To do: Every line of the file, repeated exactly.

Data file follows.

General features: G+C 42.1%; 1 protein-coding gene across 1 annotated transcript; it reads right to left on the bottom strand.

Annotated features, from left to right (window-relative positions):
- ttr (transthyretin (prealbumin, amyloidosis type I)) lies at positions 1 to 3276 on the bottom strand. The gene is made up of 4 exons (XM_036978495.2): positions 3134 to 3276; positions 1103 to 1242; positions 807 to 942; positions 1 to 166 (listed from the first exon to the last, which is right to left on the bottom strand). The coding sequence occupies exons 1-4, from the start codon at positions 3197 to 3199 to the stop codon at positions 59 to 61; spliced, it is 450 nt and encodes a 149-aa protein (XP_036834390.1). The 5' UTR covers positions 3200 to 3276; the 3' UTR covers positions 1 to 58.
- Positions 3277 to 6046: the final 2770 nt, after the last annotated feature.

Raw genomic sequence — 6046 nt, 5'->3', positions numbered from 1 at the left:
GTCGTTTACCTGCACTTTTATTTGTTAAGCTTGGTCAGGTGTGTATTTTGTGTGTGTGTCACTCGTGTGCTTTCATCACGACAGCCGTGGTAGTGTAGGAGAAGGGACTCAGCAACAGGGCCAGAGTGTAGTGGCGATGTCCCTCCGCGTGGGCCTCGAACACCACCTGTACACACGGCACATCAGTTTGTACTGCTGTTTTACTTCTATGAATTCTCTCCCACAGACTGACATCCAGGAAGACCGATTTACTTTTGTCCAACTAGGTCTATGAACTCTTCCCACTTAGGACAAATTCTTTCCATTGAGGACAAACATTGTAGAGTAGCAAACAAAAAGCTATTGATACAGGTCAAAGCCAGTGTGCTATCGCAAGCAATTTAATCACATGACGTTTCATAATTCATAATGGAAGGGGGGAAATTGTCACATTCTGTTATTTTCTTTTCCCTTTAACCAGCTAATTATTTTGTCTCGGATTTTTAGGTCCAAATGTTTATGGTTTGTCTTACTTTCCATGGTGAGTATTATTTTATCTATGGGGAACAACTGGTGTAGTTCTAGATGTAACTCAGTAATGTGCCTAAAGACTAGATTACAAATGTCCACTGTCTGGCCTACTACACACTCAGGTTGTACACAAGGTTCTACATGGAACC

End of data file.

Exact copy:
General features: G+C 42.1%; 1 protein-coding gene across 1 annotated transcript; it reads right to left on the bottom strand.

Annotated features, from left to right (window-relative positions):
- ttr (transthyretin (prealbumin, amyloidosis type I)) lies at positions 1 to 3276 on the bottom strand. The gene is made up of 4 exons (XM_036978495.2): positions 3134 to 3276; positions 1103 to 1242; positions 807 to 942; positions 1 to 166 (listed from the first exon to the last, which is right to left on the bottom strand). The coding sequence occupies exons 1-4, from the start codon at positions 3197 to 3199 to the stop codon at positions 59 to 61; spliced, it is 450 nt and encodes a 149-aa protein (XP_036834390.1). The 5' UTR covers positions 3200 to 3276; the 3' UTR covers positions 1 to 58.
- Positions 3277 to 6046: the final 2770 nt, after the last annotated feature.

Raw genomic sequence — 6046 nt, 5'->3', positions numbered from 1 at the left:
GTCGTTTACCTGCACTTTTATTTGTTAAGCTTGGTCAGGTGTGTATTTTGTGTGTGTGTCACTCGTGTGCTTTCATCACGACAGCCGTGGTAGTGTAGGAGAAGGGACTCAGCAACAGGGCCAGAGTGTAGTGGCGATGTCCCTCCGCGTGGGCCTCGAACACCACCTGTACACACGGCACATCAGTTTGTACTGCTGTTTTACTTCTATGAATTCTCTCCCACAGACTGACATCCAGGAAGACCGATTTACTTTTGTCCAACTAGGTCTATGAACTCTTCCCACTTAGGACAAATTCTTTCCATTGAGGACAAACATTGTAGAGTAGCAAACAAAAAGCTATTGATACAGGTCAAAGCCAGTGTGCTATCGCAAGCAATTTAATCACATGACGTTTCATAATTCATAATGGAAGGGGGGAAATTGTCACATTCTGTTATTTTCTTTTCCCTTTAACCAGCTAATTATTTTGTCTCGGATTTTTAGGTCCAAATGTTTATGGTTTGTCTTACTTTCCATGGTGAGTATTATTTTATCTATGGGGAACAACTGGTGTAGTTCTAGATGTAACTCAGTAATGTGCCTAAAGACTAGATTACAAATGTCCACTGTCTGGCCTACTACACACTCAGGTTGTACACAAGGTTCTACATGGAACC